We were naïve kids when we first met. Some were more boisterous and assertive than others while the rest were like lost flightless birds. What we had in common was an aptitude in Science and Mathematics that enabled us to pass the two-stage exam of an unnamed high school for the nerds. We did not know at that time that our four years together would blossom into friendships that would last more than two decades (and counting).
We spoke different languages (might have included Huttese and Elvish) and had varying levels of stubbornness and incredible self-belief common among teenagers, the perfect mixture of a dramatic bomb waiting to explode. We lived in dormitories where we had to wash dishes once a week for a year, shared rooms with complete strangers (in my case, with two girls from Samar), and competed for shower time because some of us took a lifetime to take a bath. With nobody else to turn to (because we were physically far from our families), we became each other’s allies. We woke each other up just in time for the nightly inspection of the dorm matron who checked whether we were studying, sleeping, gossiping, taking a bath, room hopping or loitering during study time. When we had free time, we gossiped since we did not have TV sets in our rooms. There was only one TV set in the girls’ dorm which was turned off at 730pm! There was a time when I watched X-Men in the cafeteria and for some unknown reason it finished at 740pm, ten minutes after its designated time (this was before local TV channels disregarded their own schedules). I almost climbed up the window in the second floor just to get in the dorm, but to my relief the dorm matron opened the door. I apologized profusely, but I knew that it was one more check for loitering on my record. This was in the 90’s when mobile phones or tablets were unheard of, so we had a lot of personal conversations—some were profound but mostly they were just about the XY-chromosomes bearers (boys) who lived in the building around 30 meters from ours.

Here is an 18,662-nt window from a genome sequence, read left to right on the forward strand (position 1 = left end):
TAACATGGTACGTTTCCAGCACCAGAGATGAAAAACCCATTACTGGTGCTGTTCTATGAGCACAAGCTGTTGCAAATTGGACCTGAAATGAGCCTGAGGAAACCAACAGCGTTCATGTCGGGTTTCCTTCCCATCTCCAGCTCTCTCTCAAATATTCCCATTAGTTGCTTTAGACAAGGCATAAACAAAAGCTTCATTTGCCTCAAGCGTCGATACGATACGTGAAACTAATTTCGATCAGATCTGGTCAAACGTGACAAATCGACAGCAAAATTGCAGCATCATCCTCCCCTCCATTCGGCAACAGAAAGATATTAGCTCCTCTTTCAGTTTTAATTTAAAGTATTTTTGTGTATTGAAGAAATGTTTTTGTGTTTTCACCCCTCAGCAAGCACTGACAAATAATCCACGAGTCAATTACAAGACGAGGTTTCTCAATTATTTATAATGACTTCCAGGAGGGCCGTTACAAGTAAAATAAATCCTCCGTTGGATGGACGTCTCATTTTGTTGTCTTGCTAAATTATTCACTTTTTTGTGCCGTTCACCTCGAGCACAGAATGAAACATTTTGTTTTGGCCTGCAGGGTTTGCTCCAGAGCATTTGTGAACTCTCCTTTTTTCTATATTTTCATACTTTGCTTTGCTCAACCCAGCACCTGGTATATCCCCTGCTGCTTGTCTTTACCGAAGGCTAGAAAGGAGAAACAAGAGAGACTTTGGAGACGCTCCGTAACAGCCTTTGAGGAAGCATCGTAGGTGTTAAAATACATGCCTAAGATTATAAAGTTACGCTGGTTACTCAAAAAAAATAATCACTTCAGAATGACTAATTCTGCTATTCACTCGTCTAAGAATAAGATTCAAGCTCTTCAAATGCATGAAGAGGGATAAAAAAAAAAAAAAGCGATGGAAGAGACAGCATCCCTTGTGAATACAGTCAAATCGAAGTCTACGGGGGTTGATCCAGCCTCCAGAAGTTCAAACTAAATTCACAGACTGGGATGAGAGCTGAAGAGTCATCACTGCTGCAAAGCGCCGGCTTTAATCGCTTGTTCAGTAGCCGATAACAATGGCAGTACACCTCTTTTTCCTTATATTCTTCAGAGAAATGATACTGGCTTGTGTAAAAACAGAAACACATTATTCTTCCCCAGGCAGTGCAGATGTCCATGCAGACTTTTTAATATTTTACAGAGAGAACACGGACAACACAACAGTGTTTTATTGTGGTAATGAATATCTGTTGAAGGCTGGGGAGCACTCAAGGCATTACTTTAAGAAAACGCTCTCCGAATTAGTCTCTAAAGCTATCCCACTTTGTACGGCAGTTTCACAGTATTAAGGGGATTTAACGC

A high school like ours offered superfluous science subjects that almost snapped my synapses (how’s that for alliteration?). The accompanying books almost snapped my back, and I maintain the claim that those colorful and highly-technical books are the reasons why I did not grow taller (yes, genetic and environmental factors have nothing to do with my height). We did our best to keep up with the lessons—from memorizing scientific names of common flora and fauna, balancing chemical equations and solving the angle of a projectile to proving that angle X is congruent to angle Y. For me, the worst was three years of geometry. 🙁 I have vivid recollection of our geometry teacher calling each of us to prove something on the board! OMG! I wanted to spontaneously combust right in front of the class because I could not prove anything! In the deepest recesses of my mind I was thinking, “hmmm, they looked alike and they kinda measured the same. Why on earth do I have to prove they are congruent if it is obvious. Why?!?!” Of course, I could not say those things out loud without earning the wrath of the teacher. So, I would dutifully copy the given, write incomprehensible letters beneath it and wait until someone from the other groups prove that angle X is REALLY congruent to angle Y. That wait would stretch to several minutes if all the groups were represented by girls. We would just smile and turn beet red until the teacher would tell us to sit down so she could explain how easy it was to prove that God exists love is forever X ≅ Y. My ignorance in geometry made me dread Tuesday and Thursday mornings. Thankfully, our teacher was merciful because she did not fail me. 🙂